Senior high school results exceeded expectations â DepEd
In a press conference yesterday, Briones touted the success of senior high school – centerpiece of the K-12 basic education reform program that added two years to basic education in the country.
Miguel de Guzman
Senior high school results exceeded expectations — DepEd
Janvic Mateo (The Philippine Star) - May 11, 2018 - 12:00am

MANILA, Philippines — The outcomes of the first two years of implementing the senior high school program have exceeded expectations, according to Education Secretary Leonor Briones.

In a press conference yesterday, Briones touted the success of senior high school – centerpiece of the K-12 basic education reform program that added two years to basic education in the country.

“We are very pleased because our expectations have been far exceeded and perhaps doubled; double in the case of enrollment, double in the case also of those who are graduating and completing (the programs),” she said.

“This is also largely because the government itself really heavily supported the senior high school program,” she added.

Briones noted that the number of students who graduated from senior high school this year reached over 1.2 million, invalidating fears that many students would drop out after finishing Grade 10 (former fourth year high school).

Prior to its implementation in 2016, some groups expressed concern over estimates that 400,000 out of the 1.5 million graduates that year will not proceed to senior high school.

However, enrollment figures showed that 1.4 million or about 93 percent proceeded to Grade 11, which Briones described as “very impressive.”

The secretary said they would monitor the graduates to determine the number of those who proceeded to college and those who sought employment.

She maintained that senior high school graduates have better prospects than applicants who did not undergo the program because of work immersion which is part of the curriculum.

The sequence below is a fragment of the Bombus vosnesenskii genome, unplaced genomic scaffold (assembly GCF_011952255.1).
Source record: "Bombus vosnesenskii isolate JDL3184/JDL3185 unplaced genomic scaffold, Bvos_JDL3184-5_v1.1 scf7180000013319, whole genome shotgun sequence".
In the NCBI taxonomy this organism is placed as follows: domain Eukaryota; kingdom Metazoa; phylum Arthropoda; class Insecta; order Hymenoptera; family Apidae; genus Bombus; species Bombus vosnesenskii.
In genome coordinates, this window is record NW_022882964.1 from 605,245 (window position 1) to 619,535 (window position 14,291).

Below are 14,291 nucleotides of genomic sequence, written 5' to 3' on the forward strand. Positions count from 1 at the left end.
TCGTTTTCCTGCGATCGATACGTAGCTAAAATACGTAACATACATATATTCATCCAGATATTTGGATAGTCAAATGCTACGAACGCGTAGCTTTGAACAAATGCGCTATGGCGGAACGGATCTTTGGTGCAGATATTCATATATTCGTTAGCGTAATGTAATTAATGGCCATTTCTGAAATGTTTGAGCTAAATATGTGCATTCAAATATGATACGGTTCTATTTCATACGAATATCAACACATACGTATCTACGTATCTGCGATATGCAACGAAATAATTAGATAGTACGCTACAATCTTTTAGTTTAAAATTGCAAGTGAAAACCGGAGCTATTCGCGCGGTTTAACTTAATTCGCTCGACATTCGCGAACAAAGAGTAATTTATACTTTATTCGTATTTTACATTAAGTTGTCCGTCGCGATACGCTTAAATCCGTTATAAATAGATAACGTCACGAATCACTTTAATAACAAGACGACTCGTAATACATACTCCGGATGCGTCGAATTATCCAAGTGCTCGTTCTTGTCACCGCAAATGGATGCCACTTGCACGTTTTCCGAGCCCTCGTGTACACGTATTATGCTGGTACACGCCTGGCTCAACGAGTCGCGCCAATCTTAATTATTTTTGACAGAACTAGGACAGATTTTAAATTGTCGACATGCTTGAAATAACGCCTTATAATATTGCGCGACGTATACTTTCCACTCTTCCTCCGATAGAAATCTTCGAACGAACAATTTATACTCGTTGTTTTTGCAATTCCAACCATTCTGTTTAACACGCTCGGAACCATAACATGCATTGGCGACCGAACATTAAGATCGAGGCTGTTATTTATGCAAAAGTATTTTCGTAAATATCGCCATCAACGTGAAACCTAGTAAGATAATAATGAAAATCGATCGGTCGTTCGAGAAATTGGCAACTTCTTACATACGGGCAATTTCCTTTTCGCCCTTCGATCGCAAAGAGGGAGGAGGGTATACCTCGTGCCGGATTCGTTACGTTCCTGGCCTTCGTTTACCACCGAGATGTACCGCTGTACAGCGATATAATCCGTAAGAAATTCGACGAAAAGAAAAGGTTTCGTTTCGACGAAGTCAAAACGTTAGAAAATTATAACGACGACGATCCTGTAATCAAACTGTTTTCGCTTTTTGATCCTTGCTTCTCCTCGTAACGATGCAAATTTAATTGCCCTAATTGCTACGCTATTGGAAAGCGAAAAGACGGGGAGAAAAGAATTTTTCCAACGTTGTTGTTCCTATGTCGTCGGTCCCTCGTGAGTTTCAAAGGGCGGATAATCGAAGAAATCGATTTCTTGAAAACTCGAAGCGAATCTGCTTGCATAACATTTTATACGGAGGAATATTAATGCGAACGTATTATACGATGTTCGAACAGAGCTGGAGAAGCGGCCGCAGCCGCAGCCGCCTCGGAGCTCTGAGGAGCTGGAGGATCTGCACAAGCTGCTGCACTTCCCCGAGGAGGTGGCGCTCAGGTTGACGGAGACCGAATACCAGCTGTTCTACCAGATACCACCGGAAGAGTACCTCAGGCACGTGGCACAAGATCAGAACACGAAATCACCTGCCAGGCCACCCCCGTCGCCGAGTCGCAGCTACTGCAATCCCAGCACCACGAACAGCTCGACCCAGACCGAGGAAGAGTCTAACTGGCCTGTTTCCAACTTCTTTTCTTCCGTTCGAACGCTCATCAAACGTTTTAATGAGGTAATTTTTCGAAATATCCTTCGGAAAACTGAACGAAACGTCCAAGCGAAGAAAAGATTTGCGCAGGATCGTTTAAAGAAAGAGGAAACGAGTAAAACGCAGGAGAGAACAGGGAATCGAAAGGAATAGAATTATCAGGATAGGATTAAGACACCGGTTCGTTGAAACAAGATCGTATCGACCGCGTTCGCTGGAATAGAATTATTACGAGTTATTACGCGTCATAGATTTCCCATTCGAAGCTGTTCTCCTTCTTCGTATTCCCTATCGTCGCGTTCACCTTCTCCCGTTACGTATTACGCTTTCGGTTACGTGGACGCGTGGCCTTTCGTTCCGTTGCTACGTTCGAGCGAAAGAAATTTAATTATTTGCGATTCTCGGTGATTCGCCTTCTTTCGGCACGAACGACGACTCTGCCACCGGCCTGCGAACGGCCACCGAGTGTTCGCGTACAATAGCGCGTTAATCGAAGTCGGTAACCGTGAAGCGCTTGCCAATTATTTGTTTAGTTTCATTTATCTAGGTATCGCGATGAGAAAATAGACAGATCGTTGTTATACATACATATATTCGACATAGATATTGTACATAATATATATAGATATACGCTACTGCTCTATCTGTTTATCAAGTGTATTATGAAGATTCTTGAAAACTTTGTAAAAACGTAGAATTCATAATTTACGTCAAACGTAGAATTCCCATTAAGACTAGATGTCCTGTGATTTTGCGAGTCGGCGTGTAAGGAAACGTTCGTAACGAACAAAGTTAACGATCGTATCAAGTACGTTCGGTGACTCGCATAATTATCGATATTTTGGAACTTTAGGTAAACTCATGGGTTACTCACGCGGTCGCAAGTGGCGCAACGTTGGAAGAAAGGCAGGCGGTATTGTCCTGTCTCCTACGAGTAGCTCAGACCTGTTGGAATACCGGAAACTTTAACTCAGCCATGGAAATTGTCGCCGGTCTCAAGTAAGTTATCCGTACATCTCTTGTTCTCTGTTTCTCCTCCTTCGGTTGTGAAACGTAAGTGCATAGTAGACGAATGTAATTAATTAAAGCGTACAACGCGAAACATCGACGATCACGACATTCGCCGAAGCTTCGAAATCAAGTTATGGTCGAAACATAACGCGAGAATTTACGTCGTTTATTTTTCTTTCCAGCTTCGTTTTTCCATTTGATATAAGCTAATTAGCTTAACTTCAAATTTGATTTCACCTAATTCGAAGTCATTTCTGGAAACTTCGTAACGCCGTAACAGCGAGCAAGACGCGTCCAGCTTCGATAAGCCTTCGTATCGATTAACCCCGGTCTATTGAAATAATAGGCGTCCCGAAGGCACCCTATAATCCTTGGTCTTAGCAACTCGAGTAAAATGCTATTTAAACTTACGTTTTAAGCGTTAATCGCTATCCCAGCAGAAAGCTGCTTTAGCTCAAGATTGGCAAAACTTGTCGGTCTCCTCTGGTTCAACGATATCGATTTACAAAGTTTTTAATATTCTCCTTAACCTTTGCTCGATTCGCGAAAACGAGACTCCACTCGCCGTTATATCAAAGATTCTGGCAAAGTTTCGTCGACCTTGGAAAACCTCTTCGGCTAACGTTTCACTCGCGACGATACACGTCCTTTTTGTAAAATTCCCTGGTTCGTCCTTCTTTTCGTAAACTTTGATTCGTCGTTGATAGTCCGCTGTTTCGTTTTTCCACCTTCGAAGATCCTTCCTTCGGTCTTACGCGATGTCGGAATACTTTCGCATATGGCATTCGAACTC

“All senior high school learners get workplace exposure in industries related to their tracks and specializations,” she said.

“Their chances of getting a job in the company where they had work immersion are higher as the companies usually hire those whom they have already trained,” she added.

A survey conducted by JobStreet earlier showed that only 24 percent of employers using the employment website are ready to hire the first batch of graduates of the K-12 program.

Education Undersecretary Jesus Mateo said the survey is a welcome opportunity for DepEd to have baseline data on employer’s willingness to hire K-12 graduates.

“Twenty-four percent is about two in every 10 of company employers, a good enough percentage to take in K-12 graduates in entry-level positions doing administrative and support work to technical, supervisory and managerial levels,” he said.

“It is a challenge at the same time for K-12 graduates to develop their skills and be the company’s engine to growth. Coupled with the right attitude, they will surely succeed in the labor market,” he added.

Business leaders have called on companies to consider hiring senior high school graduates.

“There really are jobs that do not need a full four-year degree to start with. Just because there’s surplus of college graduates does not justify discriminating against those who do not have a college degree,” Philippine Business for Education chairman Ramon del Rosario said.

“That’s the appeal we’re making – open our minds to the possibility that senior high school graduates do have enough competencies for certain jobs,” he added.

Briones said Cabinet officials have also expressed support for her appeal for government agencies to hire senior high graduates.

K-12 BASIC EDUCATION LEONOR BRIONES SENIOR HIGH SCHOOL
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